amphetamine

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amphetamine

 [am-fet´ah-mēn]
1. a white crystalline powder used as a central nervous system stimulant. It is odorless and has a slightly bitter taste.
2. any of a group of drugs closely related to this substance and having similar actions, such as methamphetamine and dextroamphetamine. See also drug abuse and drug dependence.

am·phet·a·mine

(am-fet'ă-mēn),
A chemical compound that is structurally a sympathomimetic amine, considered a psychostimulant, and approved by the FDA to treat narcolepsy and ADHD; acts primarily by triggering release of norepinephrine, dopamine, and serotonin from presynaptic neurons. Because of its potential for abuse, it is scheduled by the FDA in the most restrictive classification for a drug with medical usefulness.

amphetamine

/am·phet·a·mine/ (am-fet´ah-mēn)
1. a sympathomimetic amine with a stimulating effect on both the central and peripheral nervous systems, used in the treatment of narcolepsy and attention-deficit, usually as the sulfate or aspartate salt. Abuse may lead to dependence.
2. any drug closely related to amphetamine and having similar actions, e.g., methamphetamine.

amphetamine

(ăm-fĕt′ə-mēn′, -mĭn)
n.
A synthetic compound, C9H13N, that occurs as a racemic mixture of two stereoisomers, or one of its stereoisomers (as dextroamphetamine), derivatives (as methamphetamine), or salts. Amphetamine acts as a central nervous system stimulant, and various formulations are used in the medical treatment of certain conditions (such as attention deficit hyperactivity disorder) and illegally as stimulants.

amphetamine

Pharmacology A CNS stimulant, anorexiant and drug of abuse Used for Hyperactivity; narcolepsy; obesity. See Drug Screening, Therapeutic drug monitoring.

am·phet·a·mine

(am-fet'ă-mēn)
A chemical compound that is structurally a sympathomimetic amine, considered a psychostimulant, and approved by the U.S. Food and Drug Administration (FDA) to treat narcolepsy and attention deficit hyperactivity disorder. Because of its potential for abuse, it is scheduled by the FDA in the most restrictive classification for a drug with medical usefulness.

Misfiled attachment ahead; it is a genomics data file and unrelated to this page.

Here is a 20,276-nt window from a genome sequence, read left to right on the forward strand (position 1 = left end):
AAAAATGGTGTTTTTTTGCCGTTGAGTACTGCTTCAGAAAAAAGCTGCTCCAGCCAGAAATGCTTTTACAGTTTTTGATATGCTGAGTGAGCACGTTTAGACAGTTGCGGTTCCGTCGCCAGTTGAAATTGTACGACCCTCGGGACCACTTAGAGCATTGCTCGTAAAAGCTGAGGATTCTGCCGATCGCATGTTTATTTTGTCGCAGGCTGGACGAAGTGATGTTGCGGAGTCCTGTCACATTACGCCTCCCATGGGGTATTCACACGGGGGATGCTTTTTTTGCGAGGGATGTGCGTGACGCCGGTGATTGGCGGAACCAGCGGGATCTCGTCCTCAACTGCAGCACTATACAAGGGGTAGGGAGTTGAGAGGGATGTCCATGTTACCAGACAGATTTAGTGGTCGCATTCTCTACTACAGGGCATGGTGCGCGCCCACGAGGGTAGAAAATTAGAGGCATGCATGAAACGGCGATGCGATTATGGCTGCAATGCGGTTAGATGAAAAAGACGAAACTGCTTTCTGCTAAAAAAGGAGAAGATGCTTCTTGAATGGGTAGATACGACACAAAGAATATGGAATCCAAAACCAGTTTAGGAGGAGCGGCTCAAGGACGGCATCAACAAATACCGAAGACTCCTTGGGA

amphetamine

Amfetamine, a central nervous system (CNS) stimulant drug with few medical uses but commonly abused to obtain a ‘high’. Amphetamine use leads to tolerance and sometimes physical dependence. Overdosage causes irritability, tremor, restlessness, insomnia, flushing, nausea and vomiting, irregularity of the pulse, delirium, hallucinations, convulsions and coma. Amphetamine can precipitate a PSYCHOSIS in predisposed people.

amphetamine

a drug that stimulates the CENTRAL NERVOUS SYSTEM and inhibits sleep. Its structure is 1-phenyl-2-aminopropane.

am·phet·a·mine

(am-fet'ă-mēn)
Structurally a sympathomimetic amine, considered a psychostimulant, and approved by the U.S. Food and Drug Administration to treat narcolepsy and attention deficit hyperactivity disorder.

amphetamine

a central nervous system stimulant with marked α and β adrenoreceptor activity. Its use is strictly controlled and there are few applications in veterinary medicine. Called also benzedrine.
References in periodicals archive ?
Ox blood has also been used in the past, though this is banned in Europe due to BSE.
Although visionary architect Vitruvius wrote that the sand should be free of any earthy impurities, Roman cement itself was sometimes mixed with fat, milk, and ox blood to increase its adhesive properties.
Mortar used in the construction of the aqueduct was made of lime, water and ox blood